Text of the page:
Having made the news repeatedly over the years, it was first reported in a 1907 article that described a worker in Kearny, a New Jersey town about 12 miles from Midtown Manhattan, who was bitten by a small gator while he cleaned out a sewer. The media often legitimises a legend by reporting on it and by doing so, helps transmit it. 

It’s said that journalists came from St. John’s to interview the Jane Phillips and her mother for the papers. I suspect this story is a local legend but would love to find evidence that it actually occurred. If you’ve heard this story before, please feel free to reach out! 

Nicole R. Penney 
Archival Assistant 
Memorial University of Newfoundland Folklore and Language Archive (MUNFLA) 

Monday, July 26, 2021

Explore to your Heart’s Content with this self-guided walking tour

In 1612, John Guy of Cupids visited Heart’s Content, calling it an “excellent good place for fishing.” Over the next 300 years Heart’s Content grew into a thriving community, but it was the landing of the trans-Atlantic cable in 1866 that changed the world and gave Heart’s Content international status as the first gateway of communication between Europe and North America. 

This year, new visitors to the community can explore the town’s history by walking in the footsteps of fishermen, plantation owners, shipbuilders, and cable workers. 

Working in partnership with Heritage NL, the Heart’s Content Community Development Corporation, has produced a self-guided walking tour pamphlet for visitors and staycationers exploring the historic Trinity Bay town. 

“Visitors to Heart’s Content have a natural curiosity about the cable station and the many styles of buildings in the surrounding area,” says Ted Rowe, Chair of the Heart’s Content Community Development Corporation.”

“This section of the town was designated a Registered Heritage District a few years ago and now we have a detailed map to guide them through the area and highlighting points of interest.  The tour gives a feel for Heart’s Content as it was over a hundred years ago and enhances the historical appeal of the town.”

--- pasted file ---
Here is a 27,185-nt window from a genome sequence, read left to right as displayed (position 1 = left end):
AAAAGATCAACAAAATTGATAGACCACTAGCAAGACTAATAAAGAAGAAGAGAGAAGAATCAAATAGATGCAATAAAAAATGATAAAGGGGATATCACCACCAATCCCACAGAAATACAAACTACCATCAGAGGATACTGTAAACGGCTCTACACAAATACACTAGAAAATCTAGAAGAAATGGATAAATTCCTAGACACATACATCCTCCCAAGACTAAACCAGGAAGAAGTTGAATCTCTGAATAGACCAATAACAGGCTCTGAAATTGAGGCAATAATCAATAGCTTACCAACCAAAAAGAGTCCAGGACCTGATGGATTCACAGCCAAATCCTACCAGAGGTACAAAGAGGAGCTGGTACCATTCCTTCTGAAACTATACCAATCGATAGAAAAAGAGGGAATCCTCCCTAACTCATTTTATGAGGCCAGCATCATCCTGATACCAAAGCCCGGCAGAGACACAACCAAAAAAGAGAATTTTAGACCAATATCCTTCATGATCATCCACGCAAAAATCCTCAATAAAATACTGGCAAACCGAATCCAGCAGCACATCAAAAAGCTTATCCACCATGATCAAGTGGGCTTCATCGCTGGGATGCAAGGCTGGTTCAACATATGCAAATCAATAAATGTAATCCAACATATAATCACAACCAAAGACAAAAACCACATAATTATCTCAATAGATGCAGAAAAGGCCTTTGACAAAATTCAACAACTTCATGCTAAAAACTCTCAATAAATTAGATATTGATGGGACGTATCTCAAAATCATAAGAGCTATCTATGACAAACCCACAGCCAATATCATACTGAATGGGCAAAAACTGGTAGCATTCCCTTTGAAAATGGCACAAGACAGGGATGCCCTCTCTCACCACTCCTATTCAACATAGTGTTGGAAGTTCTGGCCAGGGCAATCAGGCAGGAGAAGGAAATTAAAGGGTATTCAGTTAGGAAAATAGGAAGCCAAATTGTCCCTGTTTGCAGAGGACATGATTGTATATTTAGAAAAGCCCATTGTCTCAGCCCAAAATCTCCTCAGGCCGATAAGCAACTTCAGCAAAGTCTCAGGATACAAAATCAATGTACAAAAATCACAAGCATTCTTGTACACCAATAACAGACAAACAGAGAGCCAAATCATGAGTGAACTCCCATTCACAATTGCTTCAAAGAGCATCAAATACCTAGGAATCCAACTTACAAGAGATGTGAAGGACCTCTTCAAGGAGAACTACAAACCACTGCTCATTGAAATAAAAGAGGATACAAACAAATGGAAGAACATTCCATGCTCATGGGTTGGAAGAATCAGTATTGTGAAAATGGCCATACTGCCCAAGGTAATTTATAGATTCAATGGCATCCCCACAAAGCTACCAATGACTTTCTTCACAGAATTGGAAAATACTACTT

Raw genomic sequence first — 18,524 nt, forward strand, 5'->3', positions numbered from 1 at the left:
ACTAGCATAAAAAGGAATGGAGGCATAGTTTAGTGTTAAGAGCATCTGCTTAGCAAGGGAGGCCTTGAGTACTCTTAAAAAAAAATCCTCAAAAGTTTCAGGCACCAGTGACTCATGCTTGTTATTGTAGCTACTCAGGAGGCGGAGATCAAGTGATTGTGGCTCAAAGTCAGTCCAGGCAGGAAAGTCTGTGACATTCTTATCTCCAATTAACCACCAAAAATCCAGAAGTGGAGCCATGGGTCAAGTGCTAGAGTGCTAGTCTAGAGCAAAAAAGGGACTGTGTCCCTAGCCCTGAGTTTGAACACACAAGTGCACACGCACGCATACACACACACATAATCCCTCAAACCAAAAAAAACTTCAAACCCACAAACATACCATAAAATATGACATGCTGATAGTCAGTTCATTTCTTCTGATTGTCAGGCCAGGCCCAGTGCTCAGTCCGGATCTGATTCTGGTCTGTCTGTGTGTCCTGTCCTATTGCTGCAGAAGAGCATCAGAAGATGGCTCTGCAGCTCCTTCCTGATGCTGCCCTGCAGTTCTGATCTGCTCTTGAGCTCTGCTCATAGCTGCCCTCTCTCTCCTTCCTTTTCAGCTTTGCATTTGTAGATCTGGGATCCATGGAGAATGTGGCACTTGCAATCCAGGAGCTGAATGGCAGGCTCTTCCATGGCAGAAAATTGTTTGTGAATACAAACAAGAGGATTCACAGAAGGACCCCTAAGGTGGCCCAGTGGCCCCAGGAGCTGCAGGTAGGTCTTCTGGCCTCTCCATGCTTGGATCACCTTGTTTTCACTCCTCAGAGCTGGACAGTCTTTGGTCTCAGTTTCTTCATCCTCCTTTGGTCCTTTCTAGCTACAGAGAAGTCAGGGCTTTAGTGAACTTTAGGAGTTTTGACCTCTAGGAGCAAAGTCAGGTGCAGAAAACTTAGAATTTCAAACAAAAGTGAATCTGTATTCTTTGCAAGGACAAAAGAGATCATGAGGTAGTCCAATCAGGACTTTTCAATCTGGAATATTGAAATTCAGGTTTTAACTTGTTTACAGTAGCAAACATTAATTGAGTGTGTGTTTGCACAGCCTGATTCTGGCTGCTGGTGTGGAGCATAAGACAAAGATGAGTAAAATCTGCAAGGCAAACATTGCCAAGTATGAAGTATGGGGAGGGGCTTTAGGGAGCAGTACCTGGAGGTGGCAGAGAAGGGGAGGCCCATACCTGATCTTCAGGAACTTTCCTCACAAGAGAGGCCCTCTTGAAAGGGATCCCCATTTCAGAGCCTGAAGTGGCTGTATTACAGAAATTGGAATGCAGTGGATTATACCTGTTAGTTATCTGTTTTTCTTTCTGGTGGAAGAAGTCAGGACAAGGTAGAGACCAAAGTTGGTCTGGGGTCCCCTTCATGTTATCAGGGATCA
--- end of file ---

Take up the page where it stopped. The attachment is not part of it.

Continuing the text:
The release of the walking tour map is part of Heritage NL’s mission to promote a better understanding of the historic places of the province. 

“Registered Historic Districts highlight the culture and significance of a place by showcasing and preserving the natural and architectural significance of that area,” says Heritage NL chair Dr. Lisa Daly. 

“Town or district maps, such as this one, share that with the community and visitors alike. Heritage NL is pleased to be able to partner with communities like Heart's Content to create such programs and initiatives.”

Printed copies of the map are available for curious walkers and heritage enthusiasts free-of-charge at the Baccalieu Gallery, located in the heart of the district, beside the Heart’s Content Cable Station Provincial Historic Site. Digital copies can also be downloaded for printing at home from the Heritage NL website ( 

View the map:

Heritage Foundation of Newfoundland and Labrador (Heritage NL) was established in 1984 to stimulate an understanding of and an appreciation for the historic places and intangible cultural heritage of the province. 


To arrange an interview, contact

Dale Jarvis, Executive Director
Heritage NL


Thursday, July 15, 2021

Known burials at the Old Methodist Cemetery at Jimmy Gilbert's Garden, Come By Chance


Heritage volunteers in the town of Come By Chance have been busy cleaning up an old, overgrown, Methodist cemetery. There are ten marked graves, with a number of other spaces which could possibly hold other burials. Parish records identify an additional eight individuals buried in the cemetery, without markers. Most are members of the Adams and Gilbert families, with a Dicks and Stanford also buried there.

You can see the headstone data for the Cemetery here:

Wednesday, July 14, 2021

Job Posting: Young Canada Works Historic Places Intern with Heritage NL

Job Posting: Historic Places Intern with Heritage NL